Fundamental issues in biology are how the brain develops and how its interactions with the environment influence behavior. The Intellectual and Developmental Disabilities Research Center (IDDRC) at the University of Massachusetts Medical School addresses these issues through wide-ranging programs of research on both typical and atypical development, which include biomedical, biobehavioral, and behavioral science dimensions relevant to intellectual and developmental disabilities. The IDDRC and its companion University Center for Excellence in Developmental Disabilities also train professionals for careers in research and service to people with IDD and their families. UMMS IDDRC research interests include (1) understanding biological processes that occur during development of the nervous system;(2) characterizing molecular defects in genetic disorders which affect the nervous system;(3) establishing the genetic basis of neurodevelopmental disorders and potentially related neuropsychiatric and neurodegenerative disorders;(4) identifying brain regions and functional neural systems that may be involved in IDD;(5) advancing knowledge of fundamental processes involved in learning, perception, language, and cognition;(6) applying that knowledge to improve the educational opportunities for persons with IDD;and (7) promoting healthy lifestyles for persons with IDD and their families. Four core units are proposed to encourage research responsive to the NICHD priorities listed in RFA HD-09-012: (A) Administration, Communications, and Mentorship;(B) Basic Neurobiology Research Support;(C) Quantitative Methodologies, and (D) Clinical and Translational Research Support. Each core unit features state-of-the-art equipment, facilities, and/or problem-solving capability, and each gives high quality, cost-effective service to a variety of PHS-funded projects. The collective operations of the cores will both enhance existing IDD research and stimulate new interdisciplinary and translational research in IDD at UMMS and its affiliated institutions.
The IDD Research Center at the University of Massachusetts conducts a comprehensive program of research, training, and service relevant to the needs of people with intellectual and developmental disabilities and their families. Research programs supported by this program are directed at better understanding of such disabilities and better methods for preventing them and/or reducing their impact on individuals and society.
|Stanish, Heidi I; Curtin, Carol; Must, Aviva et al. (2017) Physical Activity Levels, Frequency, and Type Among Adolescents with and Without Autism Spectrum Disorder. J Autism Dev Disord 47:785-794|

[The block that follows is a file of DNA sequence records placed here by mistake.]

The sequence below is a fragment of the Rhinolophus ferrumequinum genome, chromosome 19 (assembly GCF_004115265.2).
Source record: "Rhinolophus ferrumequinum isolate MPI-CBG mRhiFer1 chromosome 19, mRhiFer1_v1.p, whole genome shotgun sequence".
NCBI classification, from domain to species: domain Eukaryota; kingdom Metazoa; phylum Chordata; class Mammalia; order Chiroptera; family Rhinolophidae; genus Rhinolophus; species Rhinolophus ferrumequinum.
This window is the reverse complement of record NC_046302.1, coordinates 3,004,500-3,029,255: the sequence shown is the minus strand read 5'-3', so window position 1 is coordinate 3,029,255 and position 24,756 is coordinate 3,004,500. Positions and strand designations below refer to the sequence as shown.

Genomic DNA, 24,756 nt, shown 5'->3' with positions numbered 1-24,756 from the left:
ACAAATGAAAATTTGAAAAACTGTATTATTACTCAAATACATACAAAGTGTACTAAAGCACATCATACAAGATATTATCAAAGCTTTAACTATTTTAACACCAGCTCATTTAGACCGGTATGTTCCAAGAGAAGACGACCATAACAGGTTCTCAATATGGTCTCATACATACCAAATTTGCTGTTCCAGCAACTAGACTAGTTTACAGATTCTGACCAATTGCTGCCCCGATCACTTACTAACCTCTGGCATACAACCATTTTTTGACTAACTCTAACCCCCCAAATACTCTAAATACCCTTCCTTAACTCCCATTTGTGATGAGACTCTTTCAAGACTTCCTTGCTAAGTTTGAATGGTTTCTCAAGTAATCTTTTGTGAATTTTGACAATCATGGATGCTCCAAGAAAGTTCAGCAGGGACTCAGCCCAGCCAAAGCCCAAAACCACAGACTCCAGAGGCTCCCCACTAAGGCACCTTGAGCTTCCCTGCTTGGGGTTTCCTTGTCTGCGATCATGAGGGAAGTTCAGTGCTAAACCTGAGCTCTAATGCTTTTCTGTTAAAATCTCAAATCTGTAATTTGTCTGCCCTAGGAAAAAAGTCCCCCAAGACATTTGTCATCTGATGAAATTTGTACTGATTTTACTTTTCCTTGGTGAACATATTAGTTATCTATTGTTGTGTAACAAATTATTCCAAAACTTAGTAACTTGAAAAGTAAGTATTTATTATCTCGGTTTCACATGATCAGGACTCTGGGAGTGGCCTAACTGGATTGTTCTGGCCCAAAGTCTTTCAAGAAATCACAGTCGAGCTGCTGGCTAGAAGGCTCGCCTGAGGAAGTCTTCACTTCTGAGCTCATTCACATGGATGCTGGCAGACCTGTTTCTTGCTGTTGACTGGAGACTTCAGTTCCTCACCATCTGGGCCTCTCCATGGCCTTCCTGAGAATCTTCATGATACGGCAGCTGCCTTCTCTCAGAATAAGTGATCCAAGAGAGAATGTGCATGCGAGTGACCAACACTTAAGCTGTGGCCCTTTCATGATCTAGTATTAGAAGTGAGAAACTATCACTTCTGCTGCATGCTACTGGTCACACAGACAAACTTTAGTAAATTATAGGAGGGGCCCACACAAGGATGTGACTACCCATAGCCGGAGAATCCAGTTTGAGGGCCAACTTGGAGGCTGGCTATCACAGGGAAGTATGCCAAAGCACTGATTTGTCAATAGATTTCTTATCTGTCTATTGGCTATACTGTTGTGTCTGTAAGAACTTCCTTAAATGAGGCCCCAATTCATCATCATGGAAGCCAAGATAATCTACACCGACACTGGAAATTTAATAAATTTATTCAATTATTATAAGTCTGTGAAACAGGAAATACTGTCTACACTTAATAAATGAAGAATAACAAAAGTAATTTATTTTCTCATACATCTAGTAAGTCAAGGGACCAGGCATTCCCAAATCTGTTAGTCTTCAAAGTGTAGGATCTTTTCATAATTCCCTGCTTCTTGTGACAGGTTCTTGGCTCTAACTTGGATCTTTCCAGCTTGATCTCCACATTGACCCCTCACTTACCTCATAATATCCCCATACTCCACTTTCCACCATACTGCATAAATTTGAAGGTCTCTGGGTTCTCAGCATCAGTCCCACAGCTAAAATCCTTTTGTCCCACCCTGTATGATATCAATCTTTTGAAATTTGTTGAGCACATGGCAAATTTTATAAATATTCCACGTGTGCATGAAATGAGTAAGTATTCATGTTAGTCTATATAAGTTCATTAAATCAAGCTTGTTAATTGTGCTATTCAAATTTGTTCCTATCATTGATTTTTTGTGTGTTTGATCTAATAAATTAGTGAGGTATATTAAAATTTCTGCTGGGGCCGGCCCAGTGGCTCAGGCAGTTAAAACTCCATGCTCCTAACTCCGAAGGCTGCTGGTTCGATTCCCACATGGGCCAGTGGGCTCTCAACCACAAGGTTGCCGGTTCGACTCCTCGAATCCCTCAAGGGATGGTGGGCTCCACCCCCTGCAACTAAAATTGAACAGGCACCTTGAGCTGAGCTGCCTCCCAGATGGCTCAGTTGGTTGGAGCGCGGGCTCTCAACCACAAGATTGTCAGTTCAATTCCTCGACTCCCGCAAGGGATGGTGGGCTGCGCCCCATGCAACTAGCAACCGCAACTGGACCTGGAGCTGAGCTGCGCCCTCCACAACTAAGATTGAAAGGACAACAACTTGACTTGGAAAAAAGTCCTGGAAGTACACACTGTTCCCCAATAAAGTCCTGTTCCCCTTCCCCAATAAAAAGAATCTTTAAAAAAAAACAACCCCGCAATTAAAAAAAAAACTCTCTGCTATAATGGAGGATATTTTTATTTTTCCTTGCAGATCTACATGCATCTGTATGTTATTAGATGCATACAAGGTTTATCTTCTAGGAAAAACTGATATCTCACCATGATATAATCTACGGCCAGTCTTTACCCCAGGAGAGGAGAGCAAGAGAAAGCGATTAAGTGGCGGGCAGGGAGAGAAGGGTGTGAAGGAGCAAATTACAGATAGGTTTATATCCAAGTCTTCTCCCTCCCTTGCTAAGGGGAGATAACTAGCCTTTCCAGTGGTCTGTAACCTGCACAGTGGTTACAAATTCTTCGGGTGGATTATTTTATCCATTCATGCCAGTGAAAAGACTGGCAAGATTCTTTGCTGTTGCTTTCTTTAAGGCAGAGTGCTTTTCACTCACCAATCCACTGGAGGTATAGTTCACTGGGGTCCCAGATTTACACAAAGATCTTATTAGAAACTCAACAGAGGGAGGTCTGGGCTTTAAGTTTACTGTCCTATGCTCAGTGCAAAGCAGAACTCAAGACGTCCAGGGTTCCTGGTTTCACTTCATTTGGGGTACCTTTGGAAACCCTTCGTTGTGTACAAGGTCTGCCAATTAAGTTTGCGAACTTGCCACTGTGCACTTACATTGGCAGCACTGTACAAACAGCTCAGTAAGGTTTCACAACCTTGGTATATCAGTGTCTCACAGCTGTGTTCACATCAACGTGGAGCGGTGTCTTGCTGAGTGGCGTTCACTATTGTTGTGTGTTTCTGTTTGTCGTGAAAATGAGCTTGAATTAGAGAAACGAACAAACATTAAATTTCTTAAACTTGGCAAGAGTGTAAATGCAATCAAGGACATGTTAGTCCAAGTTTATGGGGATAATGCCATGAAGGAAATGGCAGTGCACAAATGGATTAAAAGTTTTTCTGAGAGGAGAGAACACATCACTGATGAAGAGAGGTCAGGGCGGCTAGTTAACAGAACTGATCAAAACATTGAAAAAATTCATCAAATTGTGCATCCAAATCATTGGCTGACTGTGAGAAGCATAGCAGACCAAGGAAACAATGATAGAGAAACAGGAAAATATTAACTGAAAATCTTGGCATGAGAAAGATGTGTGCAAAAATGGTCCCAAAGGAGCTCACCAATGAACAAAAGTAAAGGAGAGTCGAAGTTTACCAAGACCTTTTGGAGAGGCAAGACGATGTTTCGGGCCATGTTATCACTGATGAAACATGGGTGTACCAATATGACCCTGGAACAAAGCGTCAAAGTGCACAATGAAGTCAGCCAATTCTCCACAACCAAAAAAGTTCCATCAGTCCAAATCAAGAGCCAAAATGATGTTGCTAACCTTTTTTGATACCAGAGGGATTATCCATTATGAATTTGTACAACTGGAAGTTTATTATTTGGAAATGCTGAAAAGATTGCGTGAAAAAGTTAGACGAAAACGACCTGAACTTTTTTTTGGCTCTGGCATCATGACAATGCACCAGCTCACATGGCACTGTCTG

|Dube, William V; Thompson, Brooks; Silveira, Marcelo V et al. (2017) The Role of Contingencies and Stimuli in a Human Laboratory Model of Treatment of Problem Behavior. Psychol Rec 67:463-471|
|Curtin, C; Must, A; Phillips, S et al. (2017) The healthy weight research network: a research agenda to promote healthy weight among youth with autism spectrum disorder and other developmental disabilities. Pediatr Obes 12:e6-e9|
|Farber, Rachel S; Dickson, Chata A; Dube, William V (2017) Reducing overselective stimulus control with differential observing responses. J Appl Behav Anal 50:87-105|
|Bandini, Linda G; Curtin, Carol; Phillips, Sarah et al. (2017) Changes in Food Selectivity in Children with Autism Spectrum Disorder. J Autism Dev Disord 47:439-446|
|Weems, Maresa; Truex, Laura; Scampini, Renee et al. (2016) A Novel Weight-Loss Tool Designed for Adolescents with Intellectual Disabilities. J Acad Nutr Diet :|
|Eicher, John D; Montgomery, Angela M; Akshoomoff, Natacha et al. (2016) Dyslexia and language impairment associated genetic markers influence cortical thickness and white matter in typically developing children. Brain Imaging Behav 10:272-82|
|Jernigan, Terry L; Brown, Timothy T; Hagler Jr, Donald J et al. (2016) The Pediatric Imaging, Neurocognition, and Genetics (PING) Data Repository. Neuroimage 124:1149-54|
|Curtin, Carol; Humphrey, Kristin; Vronsky, Kaela et al. (2016) Expanding Horizons: A Pilot Mentoring Program Linking College/Graduate Students and Teens With ASD. Clin Pediatr (Phila) 55:150-6|
|Dube, William V; Farber, Rachel S; Mueller, Marlana R et al. (2016) Stimulus Overselectivity in Autism, Down Syndrome, and Typical Development. Am J Intellect Dev Disabil 121:219-35|
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